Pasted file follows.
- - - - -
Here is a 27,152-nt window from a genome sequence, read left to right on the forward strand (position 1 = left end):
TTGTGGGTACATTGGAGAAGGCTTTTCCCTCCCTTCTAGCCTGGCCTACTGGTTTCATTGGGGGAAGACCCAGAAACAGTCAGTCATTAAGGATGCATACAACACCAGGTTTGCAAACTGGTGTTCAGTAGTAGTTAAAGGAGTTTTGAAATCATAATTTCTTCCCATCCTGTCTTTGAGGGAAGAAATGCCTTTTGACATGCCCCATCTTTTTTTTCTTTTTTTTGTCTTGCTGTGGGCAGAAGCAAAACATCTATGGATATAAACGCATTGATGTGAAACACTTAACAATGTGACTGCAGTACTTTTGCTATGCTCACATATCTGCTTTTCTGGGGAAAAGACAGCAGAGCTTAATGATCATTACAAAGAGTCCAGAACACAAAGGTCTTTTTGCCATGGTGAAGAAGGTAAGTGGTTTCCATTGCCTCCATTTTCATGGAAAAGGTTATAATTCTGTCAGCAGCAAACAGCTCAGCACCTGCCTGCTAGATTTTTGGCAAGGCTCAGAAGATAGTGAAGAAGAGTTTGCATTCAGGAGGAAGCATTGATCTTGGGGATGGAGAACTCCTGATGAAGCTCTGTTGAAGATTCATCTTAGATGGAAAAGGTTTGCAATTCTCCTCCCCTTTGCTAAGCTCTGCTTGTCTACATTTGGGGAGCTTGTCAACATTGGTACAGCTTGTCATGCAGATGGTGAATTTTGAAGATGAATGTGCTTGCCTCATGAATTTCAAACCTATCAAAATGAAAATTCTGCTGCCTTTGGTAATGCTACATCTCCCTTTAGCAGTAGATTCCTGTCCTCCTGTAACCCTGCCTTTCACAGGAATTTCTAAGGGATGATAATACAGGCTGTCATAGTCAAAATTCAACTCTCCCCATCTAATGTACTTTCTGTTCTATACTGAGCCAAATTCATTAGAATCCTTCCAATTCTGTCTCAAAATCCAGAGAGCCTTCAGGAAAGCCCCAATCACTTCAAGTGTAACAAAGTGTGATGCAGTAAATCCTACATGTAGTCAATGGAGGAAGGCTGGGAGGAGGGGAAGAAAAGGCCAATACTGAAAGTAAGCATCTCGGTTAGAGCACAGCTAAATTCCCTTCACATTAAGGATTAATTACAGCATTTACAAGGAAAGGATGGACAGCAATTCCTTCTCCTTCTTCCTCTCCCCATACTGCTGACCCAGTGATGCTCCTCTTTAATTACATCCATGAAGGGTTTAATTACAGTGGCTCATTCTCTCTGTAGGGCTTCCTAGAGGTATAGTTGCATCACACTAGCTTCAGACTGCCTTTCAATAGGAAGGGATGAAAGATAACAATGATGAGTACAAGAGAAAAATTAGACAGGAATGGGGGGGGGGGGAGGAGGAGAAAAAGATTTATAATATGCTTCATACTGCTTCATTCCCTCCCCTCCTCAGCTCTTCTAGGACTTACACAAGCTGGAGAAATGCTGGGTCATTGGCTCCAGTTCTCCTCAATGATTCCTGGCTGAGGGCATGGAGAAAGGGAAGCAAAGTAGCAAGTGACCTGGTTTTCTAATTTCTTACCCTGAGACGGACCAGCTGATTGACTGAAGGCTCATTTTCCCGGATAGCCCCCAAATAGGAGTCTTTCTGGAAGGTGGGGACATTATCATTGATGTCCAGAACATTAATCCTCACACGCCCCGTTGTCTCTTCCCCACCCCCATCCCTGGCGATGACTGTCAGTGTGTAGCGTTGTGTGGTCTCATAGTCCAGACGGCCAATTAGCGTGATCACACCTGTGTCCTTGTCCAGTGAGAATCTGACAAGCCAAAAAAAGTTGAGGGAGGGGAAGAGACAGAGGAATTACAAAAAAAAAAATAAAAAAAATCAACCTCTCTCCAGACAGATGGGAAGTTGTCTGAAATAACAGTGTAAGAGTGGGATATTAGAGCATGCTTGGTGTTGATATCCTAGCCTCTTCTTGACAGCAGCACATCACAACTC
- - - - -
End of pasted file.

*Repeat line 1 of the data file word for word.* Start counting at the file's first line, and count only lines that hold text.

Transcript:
Here is a 27,152-nt window from a genome sequence, read left to right on the forward strand (position 1 = left end):